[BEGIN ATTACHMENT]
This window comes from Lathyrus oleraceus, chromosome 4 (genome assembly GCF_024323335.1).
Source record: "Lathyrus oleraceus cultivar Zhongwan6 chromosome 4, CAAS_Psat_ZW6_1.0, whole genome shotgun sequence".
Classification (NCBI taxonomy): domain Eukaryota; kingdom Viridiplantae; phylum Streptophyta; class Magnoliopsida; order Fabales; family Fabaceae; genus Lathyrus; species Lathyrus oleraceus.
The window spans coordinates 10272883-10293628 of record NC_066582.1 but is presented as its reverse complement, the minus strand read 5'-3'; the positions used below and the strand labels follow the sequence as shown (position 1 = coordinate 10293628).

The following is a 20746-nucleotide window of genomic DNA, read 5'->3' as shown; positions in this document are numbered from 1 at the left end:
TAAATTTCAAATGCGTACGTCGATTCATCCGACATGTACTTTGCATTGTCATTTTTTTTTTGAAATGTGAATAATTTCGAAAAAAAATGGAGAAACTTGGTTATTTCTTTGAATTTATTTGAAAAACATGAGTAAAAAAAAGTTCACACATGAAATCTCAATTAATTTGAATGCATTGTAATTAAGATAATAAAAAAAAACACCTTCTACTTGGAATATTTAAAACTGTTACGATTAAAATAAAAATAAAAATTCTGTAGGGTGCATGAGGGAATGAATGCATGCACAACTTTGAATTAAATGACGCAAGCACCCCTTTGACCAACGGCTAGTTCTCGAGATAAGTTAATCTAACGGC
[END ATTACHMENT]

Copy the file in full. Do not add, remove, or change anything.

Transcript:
This window comes from Lathyrus oleraceus, chromosome 4 (genome assembly GCF_024323335.1).
Source record: "Lathyrus oleraceus cultivar Zhongwan6 chromosome 4, CAAS_Psat_ZW6_1.0, whole genome shotgun sequence".
Classification (NCBI taxonomy): domain Eukaryota; kingdom Viridiplantae; phylum Streptophyta; class Magnoliopsida; order Fabales; family Fabaceae; genus Lathyrus; species Lathyrus oleraceus.
The window spans coordinates 10272883-10293628 of record NC_066582.1 but is presented as its reverse complement, the minus strand read 5'-3'; the positions used below and the strand labels follow the sequence as shown (position 1 = coordinate 10293628).

The following is a 20746-nucleotide window of genomic DNA, read 5'->3' as shown; positions in this document are numbered from 1 at the left end:
TAAATTTCAAATGCGTACGTCGATTCATCCGACATGTACTTTGCATTGTCATTTTTTTTTTGAAATGTGAATAATTTCGAAAAAAAATGGAGAAACTTGGTTATTTCTTTGAATTTATTTGAAAAACATGAGTAAAAAAAAGTTCACACATGAAATCTCAATTAATTTGAATGCATTGTAATTAAGATAATAAAAAAAAACACCTTCTACTTGGAATATTTAAAACTGTTACGATTAAAATAAAAATAAAAATTCTGTAGGGTGCATGAGGGAATGAATGCATGCACAACTTTGAATTAAATGACGCAAGCACCCCTTTGACCAACGGCTAGTTCTCGAGATAAGTTAATCTAACGGC